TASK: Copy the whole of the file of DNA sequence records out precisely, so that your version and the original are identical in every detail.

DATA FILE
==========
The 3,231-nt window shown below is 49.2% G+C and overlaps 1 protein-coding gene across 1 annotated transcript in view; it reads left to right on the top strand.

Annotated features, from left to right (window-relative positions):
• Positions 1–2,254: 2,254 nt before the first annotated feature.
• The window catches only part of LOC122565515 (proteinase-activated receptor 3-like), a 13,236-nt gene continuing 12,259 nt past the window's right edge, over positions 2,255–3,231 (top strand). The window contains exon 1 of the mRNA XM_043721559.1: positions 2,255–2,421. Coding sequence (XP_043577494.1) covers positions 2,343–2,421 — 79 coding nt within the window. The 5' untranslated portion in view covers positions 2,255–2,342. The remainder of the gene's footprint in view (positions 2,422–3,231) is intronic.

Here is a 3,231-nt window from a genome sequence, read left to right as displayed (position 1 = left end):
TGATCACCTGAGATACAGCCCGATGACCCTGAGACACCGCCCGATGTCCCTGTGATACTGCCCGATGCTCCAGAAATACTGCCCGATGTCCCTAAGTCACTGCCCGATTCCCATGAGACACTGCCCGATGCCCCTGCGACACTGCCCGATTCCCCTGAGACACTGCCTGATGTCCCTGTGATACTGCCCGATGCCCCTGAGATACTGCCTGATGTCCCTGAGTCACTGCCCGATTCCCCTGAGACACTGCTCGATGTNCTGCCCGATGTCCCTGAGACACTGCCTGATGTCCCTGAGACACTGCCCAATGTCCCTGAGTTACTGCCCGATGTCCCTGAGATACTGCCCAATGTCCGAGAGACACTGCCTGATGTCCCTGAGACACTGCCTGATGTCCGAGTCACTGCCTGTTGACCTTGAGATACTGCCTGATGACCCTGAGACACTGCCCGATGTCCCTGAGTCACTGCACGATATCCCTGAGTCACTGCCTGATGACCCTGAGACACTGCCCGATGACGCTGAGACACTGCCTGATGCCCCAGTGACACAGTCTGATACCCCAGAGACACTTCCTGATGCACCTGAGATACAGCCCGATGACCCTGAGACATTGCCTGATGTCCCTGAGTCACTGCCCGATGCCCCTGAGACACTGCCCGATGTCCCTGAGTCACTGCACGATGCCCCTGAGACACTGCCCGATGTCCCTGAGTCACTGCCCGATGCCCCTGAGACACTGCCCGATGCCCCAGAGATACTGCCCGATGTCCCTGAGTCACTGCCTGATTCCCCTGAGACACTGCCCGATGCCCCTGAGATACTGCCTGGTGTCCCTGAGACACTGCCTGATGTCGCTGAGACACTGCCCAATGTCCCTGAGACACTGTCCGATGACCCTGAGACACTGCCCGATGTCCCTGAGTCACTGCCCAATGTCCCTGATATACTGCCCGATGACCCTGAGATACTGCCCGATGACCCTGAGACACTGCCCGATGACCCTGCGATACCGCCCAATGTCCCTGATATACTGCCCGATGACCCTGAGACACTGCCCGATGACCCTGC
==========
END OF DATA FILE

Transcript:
The 3,231-nt window shown below is 49.2% G+C and overlaps 1 protein-coding gene across 1 annotated transcript in view; it reads left to right on the top strand.

Annotated features, from left to right (window-relative positions):
• Positions 1–2,254: 2,254 nt before the first annotated feature.
• The window catches only part of LOC122565515 (proteinase-activated receptor 3-like), a 13,236-nt gene continuing 12,259 nt past the window's right edge, over positions 2,255–3,231 (top strand). The window contains exon 1 of the mRNA XM_043721559.1: positions 2,255–2,421. Coding sequence (XP_043577494.1) covers positions 2,343–2,421 — 79 coding nt within the window. The 5' untranslated portion in view covers positions 2,255–2,342. The remainder of the gene's footprint in view (positions 2,422–3,231) is intronic.

Here is a 3,231-nt window from a genome sequence, read left to right as displayed (position 1 = left end):
TGATCACCTGAGATACAGCCCGATGACCCTGAGACACCGCCCGATGTCCCTGTGATACTGCCCGATGCTCCAGAAATACTGCCCGATGTCCCTAAGTCACTGCCCGATTCCCATGAGACACTGCCCGATGCCCCTGCGACACTGCCCGATTCCCCTGAGACACTGCCTGATGTCCCTGTGATACTGCCCGATGCCCCTGAGATACTGCCTGATGTCCCTGAGTCACTGCCCGATTCCCCTGAGACACTGCTCGATGTNCTGCCCGATGTCCCTGAGACACTGCCTGATGTCCCTGAGACACTGCCCAATGTCCCTGAGTTACTGCCCGATGTCCCTGAGATACTGCCCAATGTCCGAGAGACACTGCCTGATGTCCCTGAGACACTGCCTGATGTCCGAGTCACTGCCTGTTGACCTTGAGATACTGCCTGATGACCCTGAGACACTGCCCGATGTCCCTGAGTCACTGCACGATATCCCTGAGTCACTGCCTGATGACCCTGAGACACTGCCCGATGACGCTGAGACACTGCCTGATGCCCCAGTGACACAGTCTGATACCCCAGAGACACTTCCTGATGCACCTGAGATACAGCCCGATGACCCTGAGACATTGCCTGATGTCCCTGAGTCACTGCCCGATGCCCCTGAGACACTGCCCGATGTCCCTGAGTCACTGCACGATGCCCCTGAGACACTGCCCGATGTCCCTGAGTCACTGCCCGATGCCCCTGAGACACTGCCCGATGCCCCAGAGATACTGCCCGATGTCCCTGAGTCACTGCCTGATTCCCCTGAGACACTGCCCGATGCCCCTGAGATACTGCCTGGTGTCCCTGAGACACTGCCTGATGTCGCTGAGACACTGCCCAATGTCCCTGAGACACTGTCCGATGACCCTGAGACACTGCCCGATGTCCCTGAGTCACTGCCCAATGTCCCTGATATACTGCCCGATGACCCTGAGATACTGCCCGATGACCCTGAGACACTGCCCGATGACCCTGCGATACCGCCCAATGTCCCTGATATACTGCCCGATGACCCTGAGACACTGCCCGATGACCCTGC